But then Jesus’s teaching goes beyond merely the words of prayer, to the attitude of prayer. We are to approach God not only as a child approaches a Father…but as a friend in need, knocking on a door. The door, Jesus assures us, will be opened. We will not be turned away. God will welcome us.

He is not only Our Father. He is our neighbor. And, surprisingly perhaps: our friend.

In this Sunday’s scripture, we are reminded that prayer is not a monologue. It is a dialogue. It is asking, and then listening. It is seeking, and then finding. It is knocking, and awaiting the familiar face at the door.

To truly pray is to be in conversation with our creator. It is to question, to debate, to wonder. Sometimes, it is even to doubt. But it begins with the knock on the door – the desire to be heard.


And our desires are so great and varied.

Prayer is the pleading of a father for a sick child. The worries of a teenager who fears she may be pregnant. The anguish of a grandfather, in a doctor’s waiting room.

It is the joy of new parents, thanking God for the gift of life. It is asking forgiveness for a sin, healing for a hurt, gratitude for an unexpected gift. It is every emotion we can imagine, shared with the one who brought it all into being.

Sometimes, it is just letting God know that we love Him.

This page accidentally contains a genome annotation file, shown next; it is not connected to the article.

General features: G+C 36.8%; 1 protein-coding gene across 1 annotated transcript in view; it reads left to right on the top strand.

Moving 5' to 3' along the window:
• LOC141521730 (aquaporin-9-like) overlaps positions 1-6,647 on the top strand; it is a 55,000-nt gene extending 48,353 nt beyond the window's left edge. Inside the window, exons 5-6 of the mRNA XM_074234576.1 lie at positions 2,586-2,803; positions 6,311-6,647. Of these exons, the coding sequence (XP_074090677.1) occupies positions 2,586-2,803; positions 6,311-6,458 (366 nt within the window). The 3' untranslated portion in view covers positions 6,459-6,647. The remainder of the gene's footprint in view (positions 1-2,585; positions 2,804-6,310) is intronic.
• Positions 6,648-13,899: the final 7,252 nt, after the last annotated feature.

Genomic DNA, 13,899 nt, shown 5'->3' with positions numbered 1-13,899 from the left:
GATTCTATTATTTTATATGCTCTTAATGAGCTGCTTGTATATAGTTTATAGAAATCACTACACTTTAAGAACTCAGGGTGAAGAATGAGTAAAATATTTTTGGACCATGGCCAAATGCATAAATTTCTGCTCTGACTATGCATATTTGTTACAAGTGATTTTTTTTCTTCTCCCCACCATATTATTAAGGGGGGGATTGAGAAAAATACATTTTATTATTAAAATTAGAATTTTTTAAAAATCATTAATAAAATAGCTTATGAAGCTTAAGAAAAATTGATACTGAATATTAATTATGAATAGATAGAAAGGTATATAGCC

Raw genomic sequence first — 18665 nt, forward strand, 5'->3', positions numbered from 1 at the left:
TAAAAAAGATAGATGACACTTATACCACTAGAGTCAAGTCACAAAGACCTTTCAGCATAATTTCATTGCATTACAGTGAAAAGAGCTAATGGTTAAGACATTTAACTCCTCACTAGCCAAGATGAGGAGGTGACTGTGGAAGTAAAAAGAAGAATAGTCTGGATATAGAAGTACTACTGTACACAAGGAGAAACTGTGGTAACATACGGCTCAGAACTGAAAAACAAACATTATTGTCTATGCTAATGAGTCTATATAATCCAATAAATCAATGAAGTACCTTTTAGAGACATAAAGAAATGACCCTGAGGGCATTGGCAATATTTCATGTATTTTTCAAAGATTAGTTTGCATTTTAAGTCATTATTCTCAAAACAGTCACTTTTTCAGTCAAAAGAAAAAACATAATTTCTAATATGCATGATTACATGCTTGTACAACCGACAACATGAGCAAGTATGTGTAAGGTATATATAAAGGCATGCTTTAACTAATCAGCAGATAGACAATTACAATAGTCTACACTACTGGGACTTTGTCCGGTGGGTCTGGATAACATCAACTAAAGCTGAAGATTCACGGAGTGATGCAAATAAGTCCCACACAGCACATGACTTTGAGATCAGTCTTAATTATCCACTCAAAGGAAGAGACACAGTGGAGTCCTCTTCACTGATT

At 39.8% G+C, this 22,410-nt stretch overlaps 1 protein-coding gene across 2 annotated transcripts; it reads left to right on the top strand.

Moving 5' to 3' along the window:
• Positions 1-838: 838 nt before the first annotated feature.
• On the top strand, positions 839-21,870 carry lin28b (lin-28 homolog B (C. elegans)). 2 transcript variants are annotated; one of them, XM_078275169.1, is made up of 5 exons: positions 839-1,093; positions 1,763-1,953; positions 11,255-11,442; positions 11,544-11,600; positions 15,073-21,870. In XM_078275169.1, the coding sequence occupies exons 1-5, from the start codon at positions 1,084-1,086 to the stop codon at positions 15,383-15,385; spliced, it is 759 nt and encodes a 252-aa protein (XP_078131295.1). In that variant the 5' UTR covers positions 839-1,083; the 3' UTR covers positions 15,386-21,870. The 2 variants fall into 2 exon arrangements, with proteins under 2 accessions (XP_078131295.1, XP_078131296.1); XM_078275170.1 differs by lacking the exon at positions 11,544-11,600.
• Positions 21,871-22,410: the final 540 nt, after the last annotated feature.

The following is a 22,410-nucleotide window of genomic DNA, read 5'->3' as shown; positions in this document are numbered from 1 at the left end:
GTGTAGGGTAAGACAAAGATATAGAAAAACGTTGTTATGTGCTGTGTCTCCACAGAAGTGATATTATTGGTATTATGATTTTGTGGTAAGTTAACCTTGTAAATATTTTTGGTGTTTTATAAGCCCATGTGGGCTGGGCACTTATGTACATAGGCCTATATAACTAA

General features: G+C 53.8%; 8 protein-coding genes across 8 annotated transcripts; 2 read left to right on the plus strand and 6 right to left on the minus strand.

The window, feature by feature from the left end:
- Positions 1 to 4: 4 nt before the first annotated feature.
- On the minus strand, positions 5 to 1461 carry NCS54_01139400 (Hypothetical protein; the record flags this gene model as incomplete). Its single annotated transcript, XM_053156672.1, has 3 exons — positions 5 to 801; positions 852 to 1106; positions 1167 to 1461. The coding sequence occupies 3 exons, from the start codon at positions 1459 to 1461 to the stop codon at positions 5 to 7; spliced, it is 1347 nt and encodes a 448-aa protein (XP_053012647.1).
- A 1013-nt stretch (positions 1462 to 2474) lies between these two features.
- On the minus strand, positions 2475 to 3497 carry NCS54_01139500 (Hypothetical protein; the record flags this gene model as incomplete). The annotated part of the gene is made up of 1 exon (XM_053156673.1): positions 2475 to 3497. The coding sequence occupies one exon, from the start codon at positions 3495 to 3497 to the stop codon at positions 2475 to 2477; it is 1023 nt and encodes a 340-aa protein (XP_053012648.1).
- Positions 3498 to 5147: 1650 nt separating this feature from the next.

It is being present, and letting God whisper in your ear. And it is whispering back.

To pray is to come to Him with our needs, our concerns, our fears, our hopes. And it is to listen, patiently, with an open heart, for His response. And He will give it.


The apostles asked for only one thing. “Teach us to pray.” The words Christ gave them have nourished multitudes, in every continent, in every language. As a result, Christ’s prayer has become our prayer. Our prayer to our father. “Otce Nas.”

This morning, we will say those words again, with millions, if not billions, around the world. Remember where they came from. This prayer is, itself, an answer to a prayer – a door swinging open to the Father who loves us, who waits for us, and who wants so much to talk with us.

This morning, let us pray those words once again – not as a rote exercise, something we do every week. Make every word count.

And let the conversation begin.

Comments read comments(3)
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posted July 24, 2010 at 10:57 am

Wow Deacon- great homily. I really liked this.

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Dana MacKenzie

posted July 24, 2010 at 2:08 pm

The Franciscan Monastery in DC (Not far from the Basilica Shrine) has somthing like this, too, a walk with the Our Father in hundreds of languages and mosaic art. Lovely.

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Deacon Norb

posted July 24, 2010 at 5:43 pm

I did not preach this week-end but in the past when it was the Lucan cycle “C,” I always mentioned the difference between Matthew’s and Luke’s versions of the Our Father.
Matthew “As we forgive those who trespass against us”
Luke “for we ourselves forgive everyone in debt to us.”
Matthew’s is conditional — we can opt out of forgiving if we don’t want to be forgiven.
Luke’s is absolute — we have already forgiven all !
I have to wonder why the “conditional” one was so widely accepted.